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Research study needs breastfeeding mums & babes

(6 Posts)
LadyLapsang Thu 08-Sep-11 12:51:24

Feature on Woman's Hour this morning. Kings College are conducting a study on food allergies and is looking for mums that are exclusively breastfeeding and intending to continue for the first six months. Apparently there is a link on their website.

Loopymumsy Thu 08-Sep-11 13:08:02

Message withdrawn at poster's request.

naturalbaby Thu 08-Sep-11 13:21:08

it is the EAT study. my baby is too old for a start and:
At three months of age mothers will introduce baby rice mixed with breast milk or water. Your baby will then be started on a cow‟s milk yoghurt (2 small yoghurts eaten during a week). Subsequently your baby will have introduced in randomized order the other allergenic foods – egg (1 egg a week), fish (20 grams/about one tablespoon a week), peanut (3 teaspoons of peanut
butter a week) and sesame (3 teaspoons of tahini – sesame paste). Wheat (2 wheatbased breakfast cereal biscuits e.g. Weetabix a week) will be introduced last and not before four months of age, The aim is for of all foods to be being ingested in the required quantities by five months of age.

i know the advise on waiting till 6months is under debate but i wouldn't fancy starting my 3month old on that list of allergenic foods!

lilham Thu 08-Sep-11 13:59:31

But the reason for the study is that the evidence for introducing allergens early leading to allergies is very patchy. An example is peanut allergy. It's entirely unheard of in Chinese and Indians, and they don't refrain giving their children peanut based product at all. (Peanut oil is used in a lot of cooking, but there's debate on where that would cause a anaphylactic shock. I think there's a similar case with gluten and Israel (or some other country).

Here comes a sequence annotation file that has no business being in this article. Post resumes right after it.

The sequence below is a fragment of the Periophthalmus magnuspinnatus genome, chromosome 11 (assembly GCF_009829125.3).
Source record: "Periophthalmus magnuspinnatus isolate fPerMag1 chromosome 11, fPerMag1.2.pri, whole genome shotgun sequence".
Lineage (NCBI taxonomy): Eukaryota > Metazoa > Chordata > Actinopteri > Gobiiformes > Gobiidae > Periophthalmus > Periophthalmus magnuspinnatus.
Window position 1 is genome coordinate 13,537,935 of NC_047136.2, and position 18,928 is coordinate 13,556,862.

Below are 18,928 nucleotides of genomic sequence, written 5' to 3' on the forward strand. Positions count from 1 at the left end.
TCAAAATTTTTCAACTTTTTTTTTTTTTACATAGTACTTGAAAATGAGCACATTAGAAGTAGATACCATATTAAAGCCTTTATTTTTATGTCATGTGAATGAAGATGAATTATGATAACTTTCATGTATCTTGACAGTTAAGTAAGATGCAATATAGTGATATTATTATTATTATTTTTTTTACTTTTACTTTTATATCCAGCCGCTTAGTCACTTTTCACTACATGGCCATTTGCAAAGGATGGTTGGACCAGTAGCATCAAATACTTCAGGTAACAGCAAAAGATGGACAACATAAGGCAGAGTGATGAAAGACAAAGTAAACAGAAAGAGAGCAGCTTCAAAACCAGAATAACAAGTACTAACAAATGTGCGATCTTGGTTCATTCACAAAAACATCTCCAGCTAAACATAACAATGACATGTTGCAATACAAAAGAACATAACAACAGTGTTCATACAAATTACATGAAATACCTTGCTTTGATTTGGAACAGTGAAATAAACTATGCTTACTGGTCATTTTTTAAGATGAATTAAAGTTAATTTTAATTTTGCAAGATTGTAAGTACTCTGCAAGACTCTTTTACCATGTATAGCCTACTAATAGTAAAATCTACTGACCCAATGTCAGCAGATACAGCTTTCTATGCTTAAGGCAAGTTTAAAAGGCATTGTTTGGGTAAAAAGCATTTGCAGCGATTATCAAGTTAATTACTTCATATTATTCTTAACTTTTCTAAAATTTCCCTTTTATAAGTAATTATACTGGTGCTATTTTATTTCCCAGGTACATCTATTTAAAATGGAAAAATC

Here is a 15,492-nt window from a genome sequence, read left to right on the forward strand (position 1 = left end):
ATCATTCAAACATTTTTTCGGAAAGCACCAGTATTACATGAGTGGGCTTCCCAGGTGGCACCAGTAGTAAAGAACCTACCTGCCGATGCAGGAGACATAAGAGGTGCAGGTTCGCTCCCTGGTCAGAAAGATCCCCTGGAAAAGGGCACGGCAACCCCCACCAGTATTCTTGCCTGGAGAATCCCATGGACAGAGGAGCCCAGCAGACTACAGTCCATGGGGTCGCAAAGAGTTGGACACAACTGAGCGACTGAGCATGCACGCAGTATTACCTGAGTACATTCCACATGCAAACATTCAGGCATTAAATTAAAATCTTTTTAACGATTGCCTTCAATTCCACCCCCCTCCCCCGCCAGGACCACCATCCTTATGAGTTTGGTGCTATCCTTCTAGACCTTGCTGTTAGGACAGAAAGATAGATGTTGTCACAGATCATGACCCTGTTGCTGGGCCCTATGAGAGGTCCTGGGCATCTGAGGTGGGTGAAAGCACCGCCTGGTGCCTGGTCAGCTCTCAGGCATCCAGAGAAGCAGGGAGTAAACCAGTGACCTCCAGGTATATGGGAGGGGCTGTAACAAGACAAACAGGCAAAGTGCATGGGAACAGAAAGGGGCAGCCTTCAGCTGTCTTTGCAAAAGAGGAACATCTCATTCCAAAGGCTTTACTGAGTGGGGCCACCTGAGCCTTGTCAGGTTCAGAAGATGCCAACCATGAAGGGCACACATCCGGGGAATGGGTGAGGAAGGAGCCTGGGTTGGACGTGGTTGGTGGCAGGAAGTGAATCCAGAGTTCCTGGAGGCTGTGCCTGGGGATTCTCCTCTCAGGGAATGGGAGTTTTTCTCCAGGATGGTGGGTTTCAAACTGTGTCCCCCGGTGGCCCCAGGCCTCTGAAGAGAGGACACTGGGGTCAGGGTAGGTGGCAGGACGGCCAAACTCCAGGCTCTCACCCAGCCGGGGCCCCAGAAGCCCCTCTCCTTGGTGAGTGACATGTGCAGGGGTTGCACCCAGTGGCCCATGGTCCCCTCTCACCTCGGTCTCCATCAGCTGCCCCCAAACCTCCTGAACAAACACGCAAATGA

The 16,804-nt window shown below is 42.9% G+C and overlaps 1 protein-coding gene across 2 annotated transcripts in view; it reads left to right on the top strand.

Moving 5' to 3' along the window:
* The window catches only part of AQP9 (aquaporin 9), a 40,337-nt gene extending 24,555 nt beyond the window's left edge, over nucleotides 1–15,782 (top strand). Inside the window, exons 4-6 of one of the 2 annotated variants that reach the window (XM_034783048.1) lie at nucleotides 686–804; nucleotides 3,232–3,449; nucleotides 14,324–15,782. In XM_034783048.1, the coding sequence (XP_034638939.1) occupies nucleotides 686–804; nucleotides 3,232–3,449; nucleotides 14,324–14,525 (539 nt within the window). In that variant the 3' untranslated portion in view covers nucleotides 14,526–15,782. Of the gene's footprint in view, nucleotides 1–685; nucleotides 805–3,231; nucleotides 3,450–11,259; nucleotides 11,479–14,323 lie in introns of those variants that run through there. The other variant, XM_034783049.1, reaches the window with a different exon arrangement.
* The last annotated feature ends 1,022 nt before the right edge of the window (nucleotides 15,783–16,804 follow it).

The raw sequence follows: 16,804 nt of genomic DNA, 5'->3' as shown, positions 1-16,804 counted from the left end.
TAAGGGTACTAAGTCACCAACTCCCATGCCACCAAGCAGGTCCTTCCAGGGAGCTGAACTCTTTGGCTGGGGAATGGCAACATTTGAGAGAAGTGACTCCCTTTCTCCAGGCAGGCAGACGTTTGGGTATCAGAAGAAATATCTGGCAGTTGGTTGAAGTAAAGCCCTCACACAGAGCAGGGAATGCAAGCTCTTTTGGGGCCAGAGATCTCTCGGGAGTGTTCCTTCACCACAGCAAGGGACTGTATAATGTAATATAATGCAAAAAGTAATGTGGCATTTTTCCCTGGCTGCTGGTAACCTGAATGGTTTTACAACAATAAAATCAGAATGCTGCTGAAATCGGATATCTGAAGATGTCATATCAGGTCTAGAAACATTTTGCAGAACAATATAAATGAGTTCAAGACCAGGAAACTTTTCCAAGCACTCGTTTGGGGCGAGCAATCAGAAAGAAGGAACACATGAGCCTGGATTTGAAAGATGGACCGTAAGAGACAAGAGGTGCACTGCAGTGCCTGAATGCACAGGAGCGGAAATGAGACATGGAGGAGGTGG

naturalbaby Thu 08-Sep-11 17:17:45

yes, and i agree with that but i wouldn't be happy about starting at 3months. even if we should start weaning earlier than 6months, 3 months still seems a bit too early. and what if your baby did turn out to have an allergy to one of these allergens, then the study concluded that introducing them at 3months contributed to the allergy?! i don't know how they find parents willing to take the risk.

okiecokie Thu 08-Sep-11 21:21:29

I am in the study with my DD. The support you get from the team is excellent and I didn't feel we were taking any risk at all as it is so well controlled. As a mother a DS who has multiple food allergies which are unexplained I realise that it is only through research like this can we try and understand why allergy in children is on the increase. Who knows, waiting to introduce food at 6 months and not before could actually be the reason.

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